2.Accumulation of Polymerized VO inside of IPs in single tank conversions.

Both of these have been discussed repeatedly in the past few years on the public VO fuel conversion forums.
Do metals accelerate VO polymerization?

Yes....but not on their own..and not significantly enough to require avoiding using them altogether. Here's what the Beatty Report says on the subject:

Several factors have been identified as promoting this reaction, they are in order of declining importance:

1. Availability of Oxygen- fuel storage tanks provide an ample supply of oxygen for the reaction.

2. Heat- A rule of thumb in chemistry is that the rate of a reaction doubles with ever 10 deg C increase in temperature, however it has been suggested that the oxidation reaction may even triple with every 10 deg C. (2)

3. Presence of Pro-Oxidants-Some Pro-Oxidants found in Veg Oil systems in order of decreasing activity, Copper, Mild Steel, Zinc, Aluminum. 

Now, tying all of these reactions together, free fatty acids, even thou only sparingly soluble, are carried in any water present and can therefore attack any metals they encounter. These metal ions can then catalyze the oxidation reaction.
(emphasis mine)


The relationship between the amount of water present in  VO fuel and its ability to polymerize has been discussed previously on the public VO fuel forums but until the Beatty Report the actual mechanism that creates this relationship was not known.  Of course water levels in VO fuel need to be kept very low unless one wishes to experience IP and injector damage due to cavitation so those likely to experience the "major inconvenience" of fuel tank polymerization are also the same folks who are likely to be experiencing these much more serious problems due to the presence of excessive water levels in the VO fuel in their fuel tanks. One of the prime rules in using VO fuel is to make certain that total water levels in that fuel is less than 500ppm. My personal standard is 300ppm...since I wish to get the same life from my IPs and injectors as I would were I using petrodiesel.


Clearly if VO fuel is properly dewatered one does not need to avoid metals in VO fuel tank construction. And if one chooses to used inadequately dewatered VO fuel fuel tank polymerization will not be the most serious consequence. Vendors that claim that one type of metal tank is significantly superior to another are simply hyping their product. All metal tanks and tank components have the potential to accelerate fuel tank VO polymerization. Only plastic tanks appear to not have this capability.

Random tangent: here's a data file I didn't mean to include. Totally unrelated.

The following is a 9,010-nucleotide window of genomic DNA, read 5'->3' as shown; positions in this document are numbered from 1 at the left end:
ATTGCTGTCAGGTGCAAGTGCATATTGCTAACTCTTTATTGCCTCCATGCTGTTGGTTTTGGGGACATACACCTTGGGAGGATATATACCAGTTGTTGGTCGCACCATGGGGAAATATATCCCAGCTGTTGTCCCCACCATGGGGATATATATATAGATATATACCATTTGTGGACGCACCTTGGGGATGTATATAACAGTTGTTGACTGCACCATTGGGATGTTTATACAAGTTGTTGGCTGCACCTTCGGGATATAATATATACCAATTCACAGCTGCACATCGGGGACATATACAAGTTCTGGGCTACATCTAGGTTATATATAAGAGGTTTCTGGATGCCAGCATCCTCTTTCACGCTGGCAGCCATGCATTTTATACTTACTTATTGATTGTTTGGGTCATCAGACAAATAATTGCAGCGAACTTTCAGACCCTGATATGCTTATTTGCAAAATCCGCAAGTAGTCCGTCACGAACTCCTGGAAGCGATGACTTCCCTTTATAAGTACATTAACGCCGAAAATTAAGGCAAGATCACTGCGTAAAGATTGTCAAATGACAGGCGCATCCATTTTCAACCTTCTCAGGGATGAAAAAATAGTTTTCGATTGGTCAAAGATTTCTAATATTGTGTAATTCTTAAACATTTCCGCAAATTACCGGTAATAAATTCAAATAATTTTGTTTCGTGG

What about warnings of other problems related to increased fuel viscosity?


These appear to be based on nothing but speculation un-supported by the experiences of the VO community as a whole to this point. Beatty states:

It is important to note here that the viscosity increases did not begin until late in the oxidation cycle and therefore might not be of concern in real life conditions.
and I would tend to agree. 



What about the recommendations/conclusions Beatty made at the end of his report?


These appear to be unsupported by any of his data..and directly contradictory to  his statement at the beginning of the report

It is important to note here that no correlation is suggested between the times required to initiate rapid oxidation reported in this study and “real life” operating conditions nor is it felt that any such relationship can be formulated.
as it appears he is not only speculating that a "real life correlation" DOES exist despite fairly obvious evidence it does not..he appears to be transitioning from a scientific study directly to an advertisement for the product he hoped to market at that point.


The addition of antioxidants and metal deactivators could also be quite helpful in minimizing this risk.









Previous Topic | Next Topic

Quick Navigation:

Create your own forum with Website Toolbox!

This forum is brought to you by A proud sponsor of Invest in the future.